1221 S.W. 4th, Room 240, Portland, OR 97204
On Friday, the Fish team went on a tour of Portland’s Bull Run Watershed.
The protected Bull Run Watershed is located 26 miles from downtown Portland and is 147-square-miles of heavily-protected land on the western edge of Mt. Hood.
Drinking water from the Bull Run first flowed to Portland in 1895. As Portland’s main drinking water source, the Bull Run provides nearly one million Oregonians with some of the best drinking water in the world.
Outstanding Water Bureau guide and historian Briggy Thomas led the tour, and Sarah Poet made sure we got everywhere safely.
We started our tour along a winding road with stunning views of Mt. Hood, took a short hike to the headwaters of the Bull Run River, and stopped for lunch at Bull Run Lake. After lunch we got an inside look at the Bull Run Dam, surviving a 150-step climb back up to the bus, followed by stops at Dam Two and the lower end of the Bull Run River, where we scoped for fish in the river.
Along the way, we learned a number of fun facts:
Interested in visiting the Bull Run? Visit the Water Bureau’s website for more information and to register.
|Short hike along the Bull Run River
|Lunch at Bull Run Lake
|Bull Run Dam 1
|Last stop of the tour
|Lower end of the Bull Run River
This month is National Archives Month. Join Portland’s City Archives as they host the 2016 Oregon Archive Crawl.
The Oregon Archive Crawl is an annual celebration that raises public awareness of the historical resources available to the public.
Archives Month is an excellent opportunity to support and preserve history. Attendees will be able to explore our region’s history with 28 local archives, special collections, and heritage organizations. This year’s activities will include family friendly events, historical exhibits, and behind-the-scenes archive tours.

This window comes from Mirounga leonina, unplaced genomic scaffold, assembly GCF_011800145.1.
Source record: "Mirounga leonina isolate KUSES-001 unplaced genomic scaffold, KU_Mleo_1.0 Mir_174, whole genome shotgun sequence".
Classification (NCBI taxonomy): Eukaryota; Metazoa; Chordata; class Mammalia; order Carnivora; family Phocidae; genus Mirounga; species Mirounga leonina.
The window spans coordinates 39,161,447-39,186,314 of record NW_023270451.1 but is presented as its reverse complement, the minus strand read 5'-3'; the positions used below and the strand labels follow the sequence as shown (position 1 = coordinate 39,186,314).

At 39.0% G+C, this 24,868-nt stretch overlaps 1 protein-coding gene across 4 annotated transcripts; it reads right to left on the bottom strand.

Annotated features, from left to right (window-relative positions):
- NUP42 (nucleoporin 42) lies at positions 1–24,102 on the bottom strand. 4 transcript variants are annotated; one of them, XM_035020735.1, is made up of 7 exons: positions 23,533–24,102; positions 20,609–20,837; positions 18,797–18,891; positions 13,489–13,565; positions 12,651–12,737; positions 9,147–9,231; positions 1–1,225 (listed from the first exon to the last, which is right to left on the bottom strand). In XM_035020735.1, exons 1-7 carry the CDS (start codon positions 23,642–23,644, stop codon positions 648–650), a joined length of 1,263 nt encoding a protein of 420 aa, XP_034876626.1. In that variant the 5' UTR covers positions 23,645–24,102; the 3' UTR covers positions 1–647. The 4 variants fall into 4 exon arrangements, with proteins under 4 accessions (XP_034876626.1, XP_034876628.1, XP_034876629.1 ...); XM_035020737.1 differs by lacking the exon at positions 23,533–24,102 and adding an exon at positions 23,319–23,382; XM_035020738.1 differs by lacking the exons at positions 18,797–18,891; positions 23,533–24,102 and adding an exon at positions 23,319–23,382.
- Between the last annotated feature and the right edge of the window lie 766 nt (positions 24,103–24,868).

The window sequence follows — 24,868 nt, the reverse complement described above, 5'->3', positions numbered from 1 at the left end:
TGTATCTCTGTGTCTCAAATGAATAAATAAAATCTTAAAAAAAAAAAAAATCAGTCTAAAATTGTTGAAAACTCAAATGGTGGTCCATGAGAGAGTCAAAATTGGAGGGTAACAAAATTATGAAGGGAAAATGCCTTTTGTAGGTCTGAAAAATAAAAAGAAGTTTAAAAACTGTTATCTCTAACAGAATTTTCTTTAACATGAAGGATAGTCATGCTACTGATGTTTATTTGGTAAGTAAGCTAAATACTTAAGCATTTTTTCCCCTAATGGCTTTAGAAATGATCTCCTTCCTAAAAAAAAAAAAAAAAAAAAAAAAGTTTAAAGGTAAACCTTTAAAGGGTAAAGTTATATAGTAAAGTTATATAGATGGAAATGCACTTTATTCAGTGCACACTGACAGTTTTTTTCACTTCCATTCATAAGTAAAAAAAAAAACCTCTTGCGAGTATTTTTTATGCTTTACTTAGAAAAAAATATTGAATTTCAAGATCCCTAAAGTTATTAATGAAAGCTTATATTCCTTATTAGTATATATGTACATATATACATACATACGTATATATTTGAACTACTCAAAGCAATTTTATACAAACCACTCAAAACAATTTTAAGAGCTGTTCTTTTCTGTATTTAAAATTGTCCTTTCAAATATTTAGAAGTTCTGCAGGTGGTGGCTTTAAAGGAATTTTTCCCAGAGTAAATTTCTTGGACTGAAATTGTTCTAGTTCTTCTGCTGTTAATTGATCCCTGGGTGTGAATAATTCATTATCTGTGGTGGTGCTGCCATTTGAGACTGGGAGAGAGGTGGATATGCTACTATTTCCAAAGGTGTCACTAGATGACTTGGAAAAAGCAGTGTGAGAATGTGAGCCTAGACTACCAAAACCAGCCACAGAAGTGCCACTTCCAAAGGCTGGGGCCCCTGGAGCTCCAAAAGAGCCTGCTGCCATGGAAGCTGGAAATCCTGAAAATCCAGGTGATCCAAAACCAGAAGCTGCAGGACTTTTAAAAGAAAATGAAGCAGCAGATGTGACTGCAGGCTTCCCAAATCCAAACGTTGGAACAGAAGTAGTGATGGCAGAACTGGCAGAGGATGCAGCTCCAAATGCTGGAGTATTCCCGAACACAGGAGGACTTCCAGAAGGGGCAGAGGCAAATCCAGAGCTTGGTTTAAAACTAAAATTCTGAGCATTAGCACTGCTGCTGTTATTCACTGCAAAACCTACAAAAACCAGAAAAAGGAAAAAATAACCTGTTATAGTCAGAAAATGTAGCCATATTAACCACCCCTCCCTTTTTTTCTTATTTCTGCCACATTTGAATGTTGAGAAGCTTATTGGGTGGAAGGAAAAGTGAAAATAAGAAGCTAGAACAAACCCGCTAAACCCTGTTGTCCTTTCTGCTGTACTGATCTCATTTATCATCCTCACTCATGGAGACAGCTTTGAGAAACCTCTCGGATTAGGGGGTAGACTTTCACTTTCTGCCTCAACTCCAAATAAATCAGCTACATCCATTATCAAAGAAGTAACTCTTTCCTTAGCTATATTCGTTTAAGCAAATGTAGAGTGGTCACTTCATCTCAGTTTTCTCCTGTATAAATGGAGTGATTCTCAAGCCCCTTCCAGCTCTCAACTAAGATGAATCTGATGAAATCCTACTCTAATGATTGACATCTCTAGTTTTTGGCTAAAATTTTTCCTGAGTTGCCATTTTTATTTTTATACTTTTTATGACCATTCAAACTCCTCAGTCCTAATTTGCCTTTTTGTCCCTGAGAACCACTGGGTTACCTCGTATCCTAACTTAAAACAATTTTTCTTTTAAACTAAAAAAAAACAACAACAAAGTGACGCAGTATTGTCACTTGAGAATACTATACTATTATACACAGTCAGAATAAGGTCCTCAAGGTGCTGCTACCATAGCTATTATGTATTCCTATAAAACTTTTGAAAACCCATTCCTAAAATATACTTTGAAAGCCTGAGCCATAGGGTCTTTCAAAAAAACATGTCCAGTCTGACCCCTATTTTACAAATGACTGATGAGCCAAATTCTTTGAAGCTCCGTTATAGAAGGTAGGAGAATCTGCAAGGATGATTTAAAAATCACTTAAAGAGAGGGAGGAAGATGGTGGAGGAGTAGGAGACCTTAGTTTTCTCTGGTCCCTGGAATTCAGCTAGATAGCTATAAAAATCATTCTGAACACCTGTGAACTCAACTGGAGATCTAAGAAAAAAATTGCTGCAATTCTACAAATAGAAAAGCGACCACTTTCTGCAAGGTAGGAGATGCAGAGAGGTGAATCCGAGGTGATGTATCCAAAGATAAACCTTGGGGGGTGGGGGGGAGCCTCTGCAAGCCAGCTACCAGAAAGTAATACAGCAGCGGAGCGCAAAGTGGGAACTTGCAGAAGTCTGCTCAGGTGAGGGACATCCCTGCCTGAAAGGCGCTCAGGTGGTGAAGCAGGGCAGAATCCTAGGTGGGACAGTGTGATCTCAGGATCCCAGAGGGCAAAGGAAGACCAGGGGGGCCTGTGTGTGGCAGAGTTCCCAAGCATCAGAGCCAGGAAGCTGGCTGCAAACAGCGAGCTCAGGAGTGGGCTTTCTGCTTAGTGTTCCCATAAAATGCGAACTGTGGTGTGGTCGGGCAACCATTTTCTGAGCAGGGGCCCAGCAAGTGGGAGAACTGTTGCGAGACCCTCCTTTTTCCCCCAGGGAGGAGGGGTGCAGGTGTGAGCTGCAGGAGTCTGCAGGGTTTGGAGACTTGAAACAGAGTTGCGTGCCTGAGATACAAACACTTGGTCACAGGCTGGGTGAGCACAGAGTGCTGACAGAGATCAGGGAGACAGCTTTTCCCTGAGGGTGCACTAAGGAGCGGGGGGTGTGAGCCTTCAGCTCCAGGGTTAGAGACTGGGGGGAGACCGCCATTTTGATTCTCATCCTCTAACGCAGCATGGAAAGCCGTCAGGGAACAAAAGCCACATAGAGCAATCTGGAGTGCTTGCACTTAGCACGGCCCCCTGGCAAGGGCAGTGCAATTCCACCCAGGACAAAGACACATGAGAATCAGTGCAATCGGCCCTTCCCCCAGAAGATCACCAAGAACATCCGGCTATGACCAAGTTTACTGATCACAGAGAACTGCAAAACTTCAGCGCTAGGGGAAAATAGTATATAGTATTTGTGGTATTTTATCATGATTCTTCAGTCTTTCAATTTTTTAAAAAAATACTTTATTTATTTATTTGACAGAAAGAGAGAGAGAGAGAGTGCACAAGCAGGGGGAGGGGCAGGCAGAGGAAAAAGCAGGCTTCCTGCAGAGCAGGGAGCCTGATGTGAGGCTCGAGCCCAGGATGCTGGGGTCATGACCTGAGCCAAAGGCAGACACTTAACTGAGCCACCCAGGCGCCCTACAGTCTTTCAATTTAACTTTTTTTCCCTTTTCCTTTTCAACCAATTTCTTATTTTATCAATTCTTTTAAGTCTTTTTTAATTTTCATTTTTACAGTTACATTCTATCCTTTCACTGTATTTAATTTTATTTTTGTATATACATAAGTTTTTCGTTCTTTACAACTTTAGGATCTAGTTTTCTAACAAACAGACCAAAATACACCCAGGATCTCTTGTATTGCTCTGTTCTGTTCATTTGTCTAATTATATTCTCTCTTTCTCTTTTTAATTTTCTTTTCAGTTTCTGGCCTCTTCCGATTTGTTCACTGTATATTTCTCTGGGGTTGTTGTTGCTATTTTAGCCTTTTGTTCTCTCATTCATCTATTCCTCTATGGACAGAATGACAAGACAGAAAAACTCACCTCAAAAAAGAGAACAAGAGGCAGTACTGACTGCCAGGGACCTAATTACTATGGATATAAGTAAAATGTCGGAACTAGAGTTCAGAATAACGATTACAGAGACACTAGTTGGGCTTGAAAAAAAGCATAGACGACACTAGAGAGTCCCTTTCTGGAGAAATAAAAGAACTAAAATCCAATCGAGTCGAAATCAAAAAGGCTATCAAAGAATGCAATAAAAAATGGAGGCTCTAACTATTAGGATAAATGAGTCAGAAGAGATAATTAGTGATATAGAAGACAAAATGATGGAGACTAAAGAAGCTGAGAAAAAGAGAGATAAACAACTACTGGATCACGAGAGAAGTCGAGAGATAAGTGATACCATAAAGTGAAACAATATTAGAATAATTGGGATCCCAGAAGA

2016 Oregon Archive Crawl
Saturday, October 8th at 11am-3pm
Life in the Floodplain is an educational event for families who live, work, or own property in or near Johnson Creek. The event will address the specific challenges – and benefits – of living and doing business near the 100-year floodplain.
Participating groups include the American Red Cross, National Flood Insurance, and the local Neighborhood Emergency Team.
The event will include free food, raffle prizes and activities for children, and tools to help:
Saturday, October 8 at 10am-2pm
Zenger Farm (11741 SE Foster Rd.)
Yesterday, Nick attended the Center for Women’s Leadership’s 10th Annual Power Lunch.
The luncheon honored 18 emerging women leaders in the Pacific Northwest and gave Jan Robertson the Lifetime Achievement Award.
Nick shared a table of ten with his wife Patricia Schechter, his daughter, Maria, chief engineer of the Portland Water Bureau (PWB) Theresa Elliot, deputy director of the PWB, Gabe Solmer, Rania Ayoub, Jes Larson, Asena Lawrence, Liam Frost and Betsy Quitugua.
The Center empowers women and girls in the state of Oregon to embrace their voices, lead confidently to break glass ceilings, and to change the narrative of leadership. Students go through rigorous and inspiring educational programs, skills training, and networking opportunities with top women leaders from around the state.
Our very own Asena Lawrence is currently on the Center’s Alumnae Board Committee and completed the NEW Leadership Oregon summer conference in 2013.
Special congratulations to board chair Martha Pellegrino and all the honorees.
Visit the Center for Women’s Leadership’s website to learn more about the organization.
CWL's 10th Annual Power Lunch
From left to right - Nick, Maria Fish,
Juliana Lukasik, Alexandra Welker
The Fish Table